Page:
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Group work in primary classrooms: No longer a waste of time

Christine Howe

During the 50 years since the Plowden Report, policy with regard to small-group activity in English primary schools has undergone repeated change. However, images of practice remain constant: they depict primary school pupils as typically seated in groups but seldom working productively as groups. Independent activity is apparently the norm even when teachers ask for collaboration, and dialogue is said to be low-level and often off-task. Yet the research endorsing such images was conducted over 20 years ago (cf. Galton et al., 1999). Since then we have learned a lot about the conditions for successful group work (see Howe & Mercer, 2007), and there have been large-scale attempts to promote these (e.g. Dawes et al., 2003; Kutnick & Blatchford, 2013). So what is the situation now? Does primary school group work still fall short of the optimum? Here, we report data suggesting a much more positive picture.

            The data were collected for an ESRC-funded project (team: myself, Sara Hennessy, Neil Mercer, Maria Vrikki, Lisa Wheatley) that revolves around 72 Year 6 classrooms ( Situated in London, the Home Counties, East Anglia, the Midlands and Yorkshire and encompassing urban and rural locations, the classrooms were socio-economically and ethnically diverse (0-100% of pupils eligible for free school meals, mean=19.3%; 0-96% from minority ethnic backgrounds, mean=32.6%). Two lessons were recorded in each classroom, i.e. two of mathematics, English and science. Whenever a session of group work was initiated, one group was observed following procedures adapted from those described in Kutnick and Blatchford (2013). Groups were selected at random, apart from choosing different groups for each session to ensure representativeness.

‘This message carries significant implications for policy, practice and future research’

            386 sessions of group work were observed in total (0-8 sessions per lesson), each session lasting between 1 and 42 minutes (mean=6.47 minutes). The number of sessions and mean duration did not differ across school subjects. 178 sessions involved pairs, with the remainder divided amongst groups of three (N=79), four (N=75), five (N=29), six (N=24), and seven (N=1). Group size was unrecorded in one case. 312 groups were of mixed attainment levels, with the remainder all low attainment (N=18), all medium  (N=18), all high  (N=23) or composition unknown (N=15). 84 groups were all-male, 101 were all-female, 200 were mixed-sex, and once gender composition was unrecorded. All 386 sessions involved groups being asked to work together; on no occasion was so-called ‘peer tutoring’ requested, i.e. where one pupil has to instruct their partner.

            Researchers noted whenever ideas were proposed, elaborated, justified or opposed, or consensus was achieved. They then rated the group’s overall quality using the scales tabulated below. The higher the rating on each scale, the more the group complied with what research shows to be productive activity. During prior training, the researchers achieved 81% agreement over ratings.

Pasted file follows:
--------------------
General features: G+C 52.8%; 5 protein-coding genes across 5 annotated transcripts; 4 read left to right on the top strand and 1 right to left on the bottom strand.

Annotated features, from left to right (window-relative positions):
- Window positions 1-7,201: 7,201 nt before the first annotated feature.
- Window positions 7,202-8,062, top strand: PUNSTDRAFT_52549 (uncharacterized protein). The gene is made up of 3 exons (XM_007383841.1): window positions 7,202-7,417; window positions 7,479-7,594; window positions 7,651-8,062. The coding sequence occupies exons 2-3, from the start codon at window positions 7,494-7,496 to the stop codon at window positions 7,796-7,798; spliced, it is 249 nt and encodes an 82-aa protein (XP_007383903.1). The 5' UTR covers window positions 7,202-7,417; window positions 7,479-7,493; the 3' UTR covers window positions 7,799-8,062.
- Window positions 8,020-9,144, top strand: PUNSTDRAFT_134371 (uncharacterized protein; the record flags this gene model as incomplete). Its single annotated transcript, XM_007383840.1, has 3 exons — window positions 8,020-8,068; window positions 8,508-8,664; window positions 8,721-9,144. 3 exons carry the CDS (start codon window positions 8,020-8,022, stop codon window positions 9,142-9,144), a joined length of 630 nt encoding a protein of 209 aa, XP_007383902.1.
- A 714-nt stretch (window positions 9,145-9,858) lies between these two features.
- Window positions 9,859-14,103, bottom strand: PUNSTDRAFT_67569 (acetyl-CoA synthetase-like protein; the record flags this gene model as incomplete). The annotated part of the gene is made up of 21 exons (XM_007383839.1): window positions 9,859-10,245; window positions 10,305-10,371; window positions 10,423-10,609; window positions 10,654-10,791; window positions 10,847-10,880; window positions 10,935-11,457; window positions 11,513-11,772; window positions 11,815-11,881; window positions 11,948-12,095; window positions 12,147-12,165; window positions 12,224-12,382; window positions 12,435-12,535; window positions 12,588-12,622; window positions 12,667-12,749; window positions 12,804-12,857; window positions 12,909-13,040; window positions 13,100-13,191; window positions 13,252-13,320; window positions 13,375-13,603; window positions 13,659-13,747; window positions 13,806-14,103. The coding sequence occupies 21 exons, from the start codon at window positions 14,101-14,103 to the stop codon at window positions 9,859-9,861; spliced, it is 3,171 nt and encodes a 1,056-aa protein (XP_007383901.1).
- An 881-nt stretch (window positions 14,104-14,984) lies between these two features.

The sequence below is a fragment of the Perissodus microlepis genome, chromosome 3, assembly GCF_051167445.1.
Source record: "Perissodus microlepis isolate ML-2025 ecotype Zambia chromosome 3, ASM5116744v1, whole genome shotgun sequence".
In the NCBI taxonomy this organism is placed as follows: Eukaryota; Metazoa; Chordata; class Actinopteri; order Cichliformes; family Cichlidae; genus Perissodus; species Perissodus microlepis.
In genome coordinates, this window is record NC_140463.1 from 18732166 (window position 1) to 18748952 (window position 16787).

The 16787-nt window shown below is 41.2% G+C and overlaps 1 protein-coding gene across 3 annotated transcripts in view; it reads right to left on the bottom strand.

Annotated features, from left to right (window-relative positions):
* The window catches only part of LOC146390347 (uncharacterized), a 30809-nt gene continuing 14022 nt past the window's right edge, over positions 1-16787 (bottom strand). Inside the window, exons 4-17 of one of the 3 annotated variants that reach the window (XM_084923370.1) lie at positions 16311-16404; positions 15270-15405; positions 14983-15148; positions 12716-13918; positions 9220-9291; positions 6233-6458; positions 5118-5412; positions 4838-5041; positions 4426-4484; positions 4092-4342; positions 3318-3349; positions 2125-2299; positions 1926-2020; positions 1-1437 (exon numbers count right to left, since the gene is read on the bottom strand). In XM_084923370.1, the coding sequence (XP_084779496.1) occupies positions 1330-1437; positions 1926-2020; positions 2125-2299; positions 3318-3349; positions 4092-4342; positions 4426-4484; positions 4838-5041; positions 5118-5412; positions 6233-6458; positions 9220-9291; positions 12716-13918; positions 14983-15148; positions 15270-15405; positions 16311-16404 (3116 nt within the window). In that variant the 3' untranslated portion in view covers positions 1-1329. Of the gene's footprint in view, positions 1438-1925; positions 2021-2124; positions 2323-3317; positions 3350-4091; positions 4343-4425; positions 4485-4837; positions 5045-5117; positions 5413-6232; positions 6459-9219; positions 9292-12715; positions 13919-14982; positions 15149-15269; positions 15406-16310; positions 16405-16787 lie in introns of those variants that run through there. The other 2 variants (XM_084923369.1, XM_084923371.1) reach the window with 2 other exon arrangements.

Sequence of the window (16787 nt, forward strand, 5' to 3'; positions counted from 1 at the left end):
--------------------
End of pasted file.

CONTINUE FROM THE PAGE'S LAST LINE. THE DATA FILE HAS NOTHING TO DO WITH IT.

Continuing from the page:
All pupils were involved in the group work interactions


Groups do not split into sub-groups


There was a significant amount of pupil-pupil on-task talk


Pupils showed a positive attitude towards working together in a group


Group interaction involved sharing and building on each other’s ideas


Group interaction involved justified reasoning


Group interaction involved constructive evaluation of each other’s ideas


Pupils tried to reach consensus or compromise


Group work involved productive discussion and/or conflict


Group work roles were not detrimental to pupil group working


Rating: 1=Not true, 2=Partly true, 3=Very true


Ratings were averaged across the 10 scales to obtain composite indices of quality. Averaging these composites across the 386 group work sessions produced an overall mean of 2.36 (out of a theoretical maximum of 3.00), with no statistically significant differences as a function of group size, attainment composition, gender composition, or school subject. 58 of the 72 classrooms obtained means of over 2.00 when their own composite scores were averaged, and only five obtained means below 1.75. The key message from this is that far from being of poor quality, group work in contemporary English classrooms typically measures very well against research-driven standards. This message carries significant implications for policy, practice and future research.



Dawes, L., Mercer, N., & Wegerif, R. (2003). Thinking together. Birmingham: Imaginative Minds Ltd.

Galton, M., Hargreaves, L., Comber, C., Wall, D., & Pell, A. (1999). Inside the primary classroom. London: Routledge.

Howe, C., & Mercer, N. (2007). Children’s social development, peer interaction and classroom learning. The Primary Review. Cambridge: University of Cambridge.

Kutnick, P., & Blatchford, P. (2013). Effective group work in primary classrooms. Dordrecht: Springer.


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